Relative mRNA levels were determined by parallel two-color hybridization to oligonucleotide (60-mer) microarrays representing 2474 ORFs representing 92 % of Halobacterium sp. NRC-1 ORFs according to Müller and DasSarma [21]. Transcriptome profiling of cells irradiated with 30 J/m2 was carried out in duplicate. Transcriptome analysis of cells irradiated with 70 J/m2 was carried out only once since results were essentially the same as for 30 J/m2. Total RNA was isolated from 50 ml cultures immediately after harvesting at 2°C using Agilent Total RNA isolation kit (Agilent) and DNA was hydrolysed using amplification grade DNase (Sigma, UK). In order to minimize biological noise, RNA preparations from three cultures grown under identical conditions were pooled to equal parts for cDNA synthesis. cDNA was prepared from 7 μg total RNA with Super Script III reverse transcriptase (Invitrogen, UK) and Cy3- or Cy5-dCTP (Amersham Biosciences, UK). Performance of duplicate experiments in which dyes were swapped during synthesis to account for labelling differences was not required. Previous results showed that differences in the relative intensity of the channels could be adjusted for by intensity-dependent LOWESS normalization [[21]; JM and SD, unpublished data]. cDNA preparations were purified after alkaline hydrolysis of RNA on Qiagen mini-elute columns (Qiagen, UK). The labeled cDNA targets were mixed with hybridization buffer (Agilent) and control targets (Agilent), and hybridized to microarray slides, assembled into a hybridization chamber (Agilent), for 17 h at 60°C in the dark. Post hybridization, the slides were washed as described [21] and scanned for the Cy3 and Cy5 fluorescent signals with an Agilent DNA-microarray scanner (Model no. G2565BA). Image processing and statistical analysis were carried out using Agilent Feature Extraction Software Version 7.1 as described previously [21]. Log ratios for each feature were calculated and the significance of the log ratio was assessed by calculating the most conservative log ratio error and significance value (p-value) using a standard error propagation algorithm (Agilent) and a universal error model (Rosetta Biosoftware).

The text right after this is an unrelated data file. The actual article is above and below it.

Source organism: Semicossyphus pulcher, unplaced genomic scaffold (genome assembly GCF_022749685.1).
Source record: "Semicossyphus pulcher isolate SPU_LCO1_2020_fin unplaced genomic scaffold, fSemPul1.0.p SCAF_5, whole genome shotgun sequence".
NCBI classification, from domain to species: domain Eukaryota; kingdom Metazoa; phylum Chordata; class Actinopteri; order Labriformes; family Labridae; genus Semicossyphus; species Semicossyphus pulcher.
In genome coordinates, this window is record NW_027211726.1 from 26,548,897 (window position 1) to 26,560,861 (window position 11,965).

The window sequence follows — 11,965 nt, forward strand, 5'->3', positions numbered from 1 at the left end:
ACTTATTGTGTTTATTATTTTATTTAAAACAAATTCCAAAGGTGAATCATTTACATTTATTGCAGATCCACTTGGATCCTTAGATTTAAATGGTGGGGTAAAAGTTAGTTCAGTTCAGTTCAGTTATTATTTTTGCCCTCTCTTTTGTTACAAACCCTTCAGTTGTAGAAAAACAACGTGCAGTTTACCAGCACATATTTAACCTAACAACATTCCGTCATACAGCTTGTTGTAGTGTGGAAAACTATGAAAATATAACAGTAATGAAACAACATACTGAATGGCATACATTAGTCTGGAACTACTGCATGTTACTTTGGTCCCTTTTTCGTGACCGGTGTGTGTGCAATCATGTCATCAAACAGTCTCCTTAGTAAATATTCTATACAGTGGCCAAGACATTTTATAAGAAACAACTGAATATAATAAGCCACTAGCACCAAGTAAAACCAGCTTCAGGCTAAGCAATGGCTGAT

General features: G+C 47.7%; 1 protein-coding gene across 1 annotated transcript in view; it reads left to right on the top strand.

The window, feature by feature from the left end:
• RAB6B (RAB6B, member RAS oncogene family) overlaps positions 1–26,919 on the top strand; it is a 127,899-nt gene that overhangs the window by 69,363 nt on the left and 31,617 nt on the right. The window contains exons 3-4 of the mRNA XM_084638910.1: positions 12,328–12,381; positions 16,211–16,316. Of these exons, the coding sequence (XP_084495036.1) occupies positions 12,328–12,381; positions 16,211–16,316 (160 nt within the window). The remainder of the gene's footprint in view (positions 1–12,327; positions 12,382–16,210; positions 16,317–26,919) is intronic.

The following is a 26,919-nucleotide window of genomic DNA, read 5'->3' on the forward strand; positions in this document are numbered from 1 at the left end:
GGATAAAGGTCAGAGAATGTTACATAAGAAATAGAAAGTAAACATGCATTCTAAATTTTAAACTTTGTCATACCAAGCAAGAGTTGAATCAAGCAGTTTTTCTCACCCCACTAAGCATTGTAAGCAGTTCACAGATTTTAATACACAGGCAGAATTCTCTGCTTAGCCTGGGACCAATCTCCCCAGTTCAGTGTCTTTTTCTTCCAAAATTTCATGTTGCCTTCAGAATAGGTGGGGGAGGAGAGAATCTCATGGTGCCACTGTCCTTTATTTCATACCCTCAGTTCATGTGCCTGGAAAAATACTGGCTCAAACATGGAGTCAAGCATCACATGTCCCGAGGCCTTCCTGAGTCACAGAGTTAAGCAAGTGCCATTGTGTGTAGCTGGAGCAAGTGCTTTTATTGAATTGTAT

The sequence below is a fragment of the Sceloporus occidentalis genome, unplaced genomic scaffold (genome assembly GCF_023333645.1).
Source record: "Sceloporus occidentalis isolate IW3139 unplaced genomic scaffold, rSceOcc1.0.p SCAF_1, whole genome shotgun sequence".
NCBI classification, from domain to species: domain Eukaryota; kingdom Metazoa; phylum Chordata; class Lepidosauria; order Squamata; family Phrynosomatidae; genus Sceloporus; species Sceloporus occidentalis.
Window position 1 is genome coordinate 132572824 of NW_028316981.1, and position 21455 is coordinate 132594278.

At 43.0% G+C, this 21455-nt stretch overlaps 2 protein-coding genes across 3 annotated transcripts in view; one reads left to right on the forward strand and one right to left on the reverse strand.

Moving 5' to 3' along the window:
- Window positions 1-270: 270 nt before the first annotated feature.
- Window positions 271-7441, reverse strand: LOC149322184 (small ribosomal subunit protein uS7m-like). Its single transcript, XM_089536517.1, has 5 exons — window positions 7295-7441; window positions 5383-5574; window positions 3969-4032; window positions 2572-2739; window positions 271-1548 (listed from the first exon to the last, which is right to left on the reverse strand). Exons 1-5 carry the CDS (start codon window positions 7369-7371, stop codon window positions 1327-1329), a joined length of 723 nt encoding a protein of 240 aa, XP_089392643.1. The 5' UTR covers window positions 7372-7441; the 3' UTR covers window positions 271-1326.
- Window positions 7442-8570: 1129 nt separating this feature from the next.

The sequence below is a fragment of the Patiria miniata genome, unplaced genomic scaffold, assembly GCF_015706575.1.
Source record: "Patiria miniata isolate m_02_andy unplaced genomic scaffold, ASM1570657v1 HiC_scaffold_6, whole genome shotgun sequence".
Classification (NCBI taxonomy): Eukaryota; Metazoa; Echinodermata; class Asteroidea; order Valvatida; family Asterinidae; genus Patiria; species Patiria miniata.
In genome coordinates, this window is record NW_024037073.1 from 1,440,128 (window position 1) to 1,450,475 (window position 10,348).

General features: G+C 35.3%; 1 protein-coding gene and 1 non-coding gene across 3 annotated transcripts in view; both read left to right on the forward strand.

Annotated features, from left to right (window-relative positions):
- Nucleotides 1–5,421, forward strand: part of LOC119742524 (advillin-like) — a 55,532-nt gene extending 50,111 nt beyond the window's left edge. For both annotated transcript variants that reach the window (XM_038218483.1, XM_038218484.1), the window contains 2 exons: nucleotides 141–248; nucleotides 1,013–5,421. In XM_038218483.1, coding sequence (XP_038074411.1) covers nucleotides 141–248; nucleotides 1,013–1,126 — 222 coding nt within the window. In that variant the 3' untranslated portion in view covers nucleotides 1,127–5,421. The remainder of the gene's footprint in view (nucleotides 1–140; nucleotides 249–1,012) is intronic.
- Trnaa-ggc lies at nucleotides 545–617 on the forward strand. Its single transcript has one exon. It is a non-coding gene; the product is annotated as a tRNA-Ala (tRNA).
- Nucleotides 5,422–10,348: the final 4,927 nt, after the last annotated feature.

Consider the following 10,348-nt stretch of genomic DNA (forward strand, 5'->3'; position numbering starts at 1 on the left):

Declarations

Acknowledgements